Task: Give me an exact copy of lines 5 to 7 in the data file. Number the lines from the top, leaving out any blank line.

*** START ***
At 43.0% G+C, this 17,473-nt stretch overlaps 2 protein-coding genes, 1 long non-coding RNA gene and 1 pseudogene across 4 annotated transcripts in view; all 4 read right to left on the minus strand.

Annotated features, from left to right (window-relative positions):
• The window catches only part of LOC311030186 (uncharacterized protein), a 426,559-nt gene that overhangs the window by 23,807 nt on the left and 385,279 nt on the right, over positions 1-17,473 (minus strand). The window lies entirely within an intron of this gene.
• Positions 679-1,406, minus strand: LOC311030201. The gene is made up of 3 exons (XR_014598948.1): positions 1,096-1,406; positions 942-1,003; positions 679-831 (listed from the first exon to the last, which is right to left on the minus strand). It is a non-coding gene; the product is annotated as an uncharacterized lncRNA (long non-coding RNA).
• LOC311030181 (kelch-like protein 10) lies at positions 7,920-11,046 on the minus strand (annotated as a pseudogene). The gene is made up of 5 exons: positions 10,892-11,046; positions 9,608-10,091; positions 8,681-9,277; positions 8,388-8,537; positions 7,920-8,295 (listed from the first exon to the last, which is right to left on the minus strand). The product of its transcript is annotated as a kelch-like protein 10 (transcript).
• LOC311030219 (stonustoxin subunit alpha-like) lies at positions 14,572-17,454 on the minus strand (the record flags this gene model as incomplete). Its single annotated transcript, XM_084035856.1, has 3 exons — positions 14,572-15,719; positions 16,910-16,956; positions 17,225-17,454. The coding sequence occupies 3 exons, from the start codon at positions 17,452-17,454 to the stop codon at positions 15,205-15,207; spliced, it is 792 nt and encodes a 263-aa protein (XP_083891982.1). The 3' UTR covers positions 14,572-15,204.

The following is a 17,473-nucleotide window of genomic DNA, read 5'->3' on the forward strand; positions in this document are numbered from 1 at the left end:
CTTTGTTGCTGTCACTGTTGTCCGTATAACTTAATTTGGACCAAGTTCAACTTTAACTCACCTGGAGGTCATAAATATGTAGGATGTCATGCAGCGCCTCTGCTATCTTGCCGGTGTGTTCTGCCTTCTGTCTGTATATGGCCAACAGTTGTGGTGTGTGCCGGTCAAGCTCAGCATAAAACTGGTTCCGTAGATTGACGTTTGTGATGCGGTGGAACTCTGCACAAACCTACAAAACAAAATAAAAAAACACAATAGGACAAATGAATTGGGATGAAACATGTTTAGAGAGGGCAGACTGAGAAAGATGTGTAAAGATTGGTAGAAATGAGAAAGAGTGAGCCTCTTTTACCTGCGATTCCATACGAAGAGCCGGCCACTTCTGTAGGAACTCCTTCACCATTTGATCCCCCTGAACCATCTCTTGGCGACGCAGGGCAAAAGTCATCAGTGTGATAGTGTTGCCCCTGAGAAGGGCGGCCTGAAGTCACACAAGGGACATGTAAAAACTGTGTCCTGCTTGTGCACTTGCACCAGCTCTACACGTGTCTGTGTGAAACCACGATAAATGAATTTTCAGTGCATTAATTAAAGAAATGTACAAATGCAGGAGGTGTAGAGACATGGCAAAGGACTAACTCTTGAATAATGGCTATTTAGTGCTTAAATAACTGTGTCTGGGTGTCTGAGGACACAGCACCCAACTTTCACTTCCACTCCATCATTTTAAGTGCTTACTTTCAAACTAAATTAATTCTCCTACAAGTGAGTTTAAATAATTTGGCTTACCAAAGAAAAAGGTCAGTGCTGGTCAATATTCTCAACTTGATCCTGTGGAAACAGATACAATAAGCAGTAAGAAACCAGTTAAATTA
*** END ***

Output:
• LOC311030181 (kelch-like protein 10) lies at positions 7,920-11,046 on the minus strand (annotated as a pseudogene). The gene is made up of 5 exons: positions 10,892-11,046; positions 9,608-10,091; positions 8,681-9,277; positions 8,388-8,537; positions 7,920-8,295 (listed from the first exon to the last, which is right to left on the minus strand). The product of its transcript is annotated as a kelch-like protein 10 (transcript).
• LOC311030219 (stonustoxin subunit alpha-like) lies at positions 14,572-17,454 on the minus strand (the record flags this gene model as incomplete). Its single annotated transcript, XM_084035856.1, has 3 exons — positions 14,572-15,719; positions 16,910-16,956; positions 17,225-17,454. The coding sequence occupies 3 exons, from the start codon at positions 17,452-17,454 to the stop codon at positions 15,205-15,207; spliced, it is 792 nt and encodes a 263-aa protein (XP_083891982.1). The 3' UTR covers positions 14,572-15,204.

The following is a 17,473-nucleotide window of genomic DNA, read 5'->3' on the forward strand; positions in this document are numbered from 1 at the left end: